From: William Clark on 24 Jan 2010 13:55
In article <7s3falFsl2U2(a)mid.individual.net>,
"dene" <dene(a)remove.ipns.com> wrote:
> "William Clark" <wclark2(a)colnospamumbus.rr.com> wrote in message
> > In article <7s23f4FircU1(a)mid.individual.net>,
> > "dene" <dene(a)remove.ipns.com> wrote:
> > > "William Clark" <wclark2(a)colnospamumbus.rr.com> wrote in message
> > > news:wclark2-6CD7D2.12290223012010(a)charm.magnus.acs.ohio-state.edu...
> > >
> > > >
> > > > Why education and not health care?
> > >
> > > One reason is that there is no end to it. When was the last time you
> > > of an educator tell the public, "we have enough funds, thank you very
> > > In Oregon, K-12, the state spends 10k. per child. A classroom of 24
> > > $240,000. The teacher makes 70k tops. So where is the rest going??
> > >
> > > Medicare is just as bad. So would be any sort of a gov't health care
> > >
> > > -Greg
> > What are you talking about?
> Look at your question (top line).
Indeed, but your response makes no sense in the context of the question.
My question asks why should we all not pay, as individuals, for the true
cost of education, up to the limit we either can, or want to, afford?
From: Jack Hollis on 24 Jan 2010 13:55
On Sat, 23 Jan 2010 21:21:52 -0800, "dene" <dene(a)remove.ipns.com>
>Medicare is just as bad. So would be any sort of a gov't health care plan.
Personally, I'd be very happy if there were no public schools,
including colleges, no Medicare, no Social Security and no public
housing. Then you can get rid of NPR and the NEA.
The government has no business spending taxpayer money on any of these
From: William Clark on 24 Jan 2010 13:56
In article <7r2pl5953kf52p776d6oc6nm9u9f7r7v19(a)4ax.com>,
Don Kirkman <donsno2(a)charter.net> wrote:
> It seems to me I heard somewhere that BAR wrote in article
> >In article <wclark2-38BD28.15204023012010(a)charm.magnus.acs.ohio-
> >state.edu>, wclark2(a)colnospamumbus.rr.com says...
> >> Are you paying for your children's education? Oh, yes, by taxes.
> >I'm not paying yet. I am saving and I am saving quite a bit. I figure I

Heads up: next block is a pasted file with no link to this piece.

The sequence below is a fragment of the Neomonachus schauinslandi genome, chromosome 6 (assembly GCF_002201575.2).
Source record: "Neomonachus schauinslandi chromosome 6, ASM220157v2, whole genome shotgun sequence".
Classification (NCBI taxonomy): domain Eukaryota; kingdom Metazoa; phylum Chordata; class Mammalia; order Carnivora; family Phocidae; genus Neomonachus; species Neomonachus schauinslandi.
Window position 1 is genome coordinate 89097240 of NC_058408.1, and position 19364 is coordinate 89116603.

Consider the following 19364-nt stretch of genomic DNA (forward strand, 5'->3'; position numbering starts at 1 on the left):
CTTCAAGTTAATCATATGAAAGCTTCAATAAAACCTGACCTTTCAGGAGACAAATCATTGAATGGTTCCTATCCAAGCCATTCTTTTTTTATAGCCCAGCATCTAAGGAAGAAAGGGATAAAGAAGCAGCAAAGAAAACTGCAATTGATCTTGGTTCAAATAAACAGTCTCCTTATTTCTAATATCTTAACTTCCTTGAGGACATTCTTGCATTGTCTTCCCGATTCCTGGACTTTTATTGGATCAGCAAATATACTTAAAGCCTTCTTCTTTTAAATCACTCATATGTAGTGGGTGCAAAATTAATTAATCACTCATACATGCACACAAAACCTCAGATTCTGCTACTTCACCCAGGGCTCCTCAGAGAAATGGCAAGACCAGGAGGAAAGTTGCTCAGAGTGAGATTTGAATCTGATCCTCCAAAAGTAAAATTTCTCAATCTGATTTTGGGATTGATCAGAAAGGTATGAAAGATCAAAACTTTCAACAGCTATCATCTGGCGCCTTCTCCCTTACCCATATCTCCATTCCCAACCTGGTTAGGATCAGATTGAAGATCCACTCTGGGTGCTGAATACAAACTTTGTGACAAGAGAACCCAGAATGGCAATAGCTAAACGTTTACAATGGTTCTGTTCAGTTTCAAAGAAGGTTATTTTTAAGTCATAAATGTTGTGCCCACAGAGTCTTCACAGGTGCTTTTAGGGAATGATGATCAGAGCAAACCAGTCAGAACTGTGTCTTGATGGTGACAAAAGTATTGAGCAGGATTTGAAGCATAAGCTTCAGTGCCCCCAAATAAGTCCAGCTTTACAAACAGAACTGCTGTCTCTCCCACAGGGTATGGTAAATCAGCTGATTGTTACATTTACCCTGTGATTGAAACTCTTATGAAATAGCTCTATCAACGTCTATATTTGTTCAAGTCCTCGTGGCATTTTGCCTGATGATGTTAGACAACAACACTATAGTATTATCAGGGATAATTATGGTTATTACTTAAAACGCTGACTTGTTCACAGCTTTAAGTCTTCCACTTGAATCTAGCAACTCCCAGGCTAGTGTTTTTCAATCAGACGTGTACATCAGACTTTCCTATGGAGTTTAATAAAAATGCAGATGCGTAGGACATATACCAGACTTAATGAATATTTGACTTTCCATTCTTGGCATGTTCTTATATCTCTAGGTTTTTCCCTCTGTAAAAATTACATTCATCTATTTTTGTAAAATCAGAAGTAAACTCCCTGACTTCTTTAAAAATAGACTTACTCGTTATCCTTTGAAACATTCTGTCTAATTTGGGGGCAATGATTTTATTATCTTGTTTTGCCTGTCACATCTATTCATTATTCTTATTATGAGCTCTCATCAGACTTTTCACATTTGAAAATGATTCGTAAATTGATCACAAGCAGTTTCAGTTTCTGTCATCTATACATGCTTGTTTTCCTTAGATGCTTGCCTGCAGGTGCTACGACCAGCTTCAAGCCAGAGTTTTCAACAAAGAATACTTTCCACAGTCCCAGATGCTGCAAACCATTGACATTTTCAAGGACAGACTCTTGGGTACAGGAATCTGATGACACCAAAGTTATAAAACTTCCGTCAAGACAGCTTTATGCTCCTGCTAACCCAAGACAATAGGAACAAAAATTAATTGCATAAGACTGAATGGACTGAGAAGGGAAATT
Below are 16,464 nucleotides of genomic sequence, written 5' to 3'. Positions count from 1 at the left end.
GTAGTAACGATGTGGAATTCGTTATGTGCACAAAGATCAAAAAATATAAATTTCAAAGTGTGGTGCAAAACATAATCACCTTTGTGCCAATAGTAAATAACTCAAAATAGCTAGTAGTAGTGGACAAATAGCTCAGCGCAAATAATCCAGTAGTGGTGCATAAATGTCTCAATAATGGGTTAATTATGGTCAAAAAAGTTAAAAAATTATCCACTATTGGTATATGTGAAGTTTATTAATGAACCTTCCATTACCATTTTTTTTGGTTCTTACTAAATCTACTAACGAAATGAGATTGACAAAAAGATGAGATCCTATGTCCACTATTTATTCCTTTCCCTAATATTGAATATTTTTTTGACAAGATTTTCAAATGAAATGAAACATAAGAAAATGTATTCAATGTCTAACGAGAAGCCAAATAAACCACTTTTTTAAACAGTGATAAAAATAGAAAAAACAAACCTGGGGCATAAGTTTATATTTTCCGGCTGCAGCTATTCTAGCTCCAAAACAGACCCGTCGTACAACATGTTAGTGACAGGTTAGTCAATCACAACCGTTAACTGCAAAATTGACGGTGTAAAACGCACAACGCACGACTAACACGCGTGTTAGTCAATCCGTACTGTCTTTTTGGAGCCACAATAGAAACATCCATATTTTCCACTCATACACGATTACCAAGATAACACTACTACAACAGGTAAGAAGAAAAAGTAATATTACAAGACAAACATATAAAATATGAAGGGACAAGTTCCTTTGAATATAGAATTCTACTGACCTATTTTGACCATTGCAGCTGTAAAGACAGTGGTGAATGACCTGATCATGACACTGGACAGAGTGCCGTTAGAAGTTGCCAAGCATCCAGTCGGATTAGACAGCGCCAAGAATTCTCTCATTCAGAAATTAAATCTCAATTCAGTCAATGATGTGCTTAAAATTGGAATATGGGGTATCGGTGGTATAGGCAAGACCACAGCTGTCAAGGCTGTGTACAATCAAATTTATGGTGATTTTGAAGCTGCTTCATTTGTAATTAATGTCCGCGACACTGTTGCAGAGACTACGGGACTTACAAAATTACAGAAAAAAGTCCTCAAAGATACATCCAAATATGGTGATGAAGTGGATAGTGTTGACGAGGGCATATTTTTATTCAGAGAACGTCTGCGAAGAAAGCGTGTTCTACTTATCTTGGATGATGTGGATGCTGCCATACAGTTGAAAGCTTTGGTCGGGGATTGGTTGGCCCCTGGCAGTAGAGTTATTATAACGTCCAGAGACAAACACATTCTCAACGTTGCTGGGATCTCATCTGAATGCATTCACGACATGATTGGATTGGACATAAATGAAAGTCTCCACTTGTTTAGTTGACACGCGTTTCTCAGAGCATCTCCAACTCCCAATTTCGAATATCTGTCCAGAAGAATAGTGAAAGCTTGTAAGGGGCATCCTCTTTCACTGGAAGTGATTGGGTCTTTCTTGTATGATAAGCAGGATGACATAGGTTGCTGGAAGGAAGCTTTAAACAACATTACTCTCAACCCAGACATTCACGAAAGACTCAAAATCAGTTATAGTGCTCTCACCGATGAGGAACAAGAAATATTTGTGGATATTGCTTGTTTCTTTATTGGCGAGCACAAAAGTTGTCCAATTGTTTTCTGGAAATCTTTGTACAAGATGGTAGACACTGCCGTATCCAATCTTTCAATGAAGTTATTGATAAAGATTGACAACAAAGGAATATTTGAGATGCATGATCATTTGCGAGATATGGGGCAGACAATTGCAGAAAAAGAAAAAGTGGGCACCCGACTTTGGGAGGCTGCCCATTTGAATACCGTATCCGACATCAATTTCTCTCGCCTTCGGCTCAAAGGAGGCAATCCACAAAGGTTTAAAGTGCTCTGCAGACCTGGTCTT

> >will need about $30,000 a year saved up for each kid and then there will
> >be about $1,500 a month out of pocket costs to me. Damn kids want to go
> >to Ivy league schools.
> How is that possible if they're over about six years old? Home
> schooling, maybe, or not paying taxes, but ISTM not possible
Thank you. My point precisely.
From: Jack Hollis on 24 Jan 2010 13:59
On Sat, 23 Jan 2010 23:42:25 -0800, "dene" <dene(a)remove.ipns.com>
>"Howard Brazee" <howard(a)brazee.net> wrote in message
>> On Sat, 23 Jan 2010 03:35:46 GMT, assimilate(a)borg.org wrote:
>> I suspect a lot of people are against this plan because they don't
>> want to acknowledge that they are paying for the poor.
>People are against it because they perceive it will do nothing to reduce
>their own premiums.
The reason people are against it is because they will end up paying
more than they're already paying for the poor.
From: Jack Hollis on 24 Jan 2010 14:06
On Sun, 24 Jan 2010 06:10:08 GMT, assimilate(a)borg.org wrote:
>On 23-Jan-2010, Carbon <nobrac(a)nospam.tampabay.rr.com> wrote:
>> > IOW, rationing. Americans will never accept this and she agreed.
>> > It's a contrast of two cultures. You are wasting text discussing
>> > single payor in the US, Carbs.
>> Greg, be serious. More rationing happens in the US than in any other
>> first world country.
>please explain yourself, as this is absurd on it's face.
Carbon thinks that if someone doesn't have health insurance that they
don't have health care. In reality people in the US without health
insurance have access to much better health care than anyone in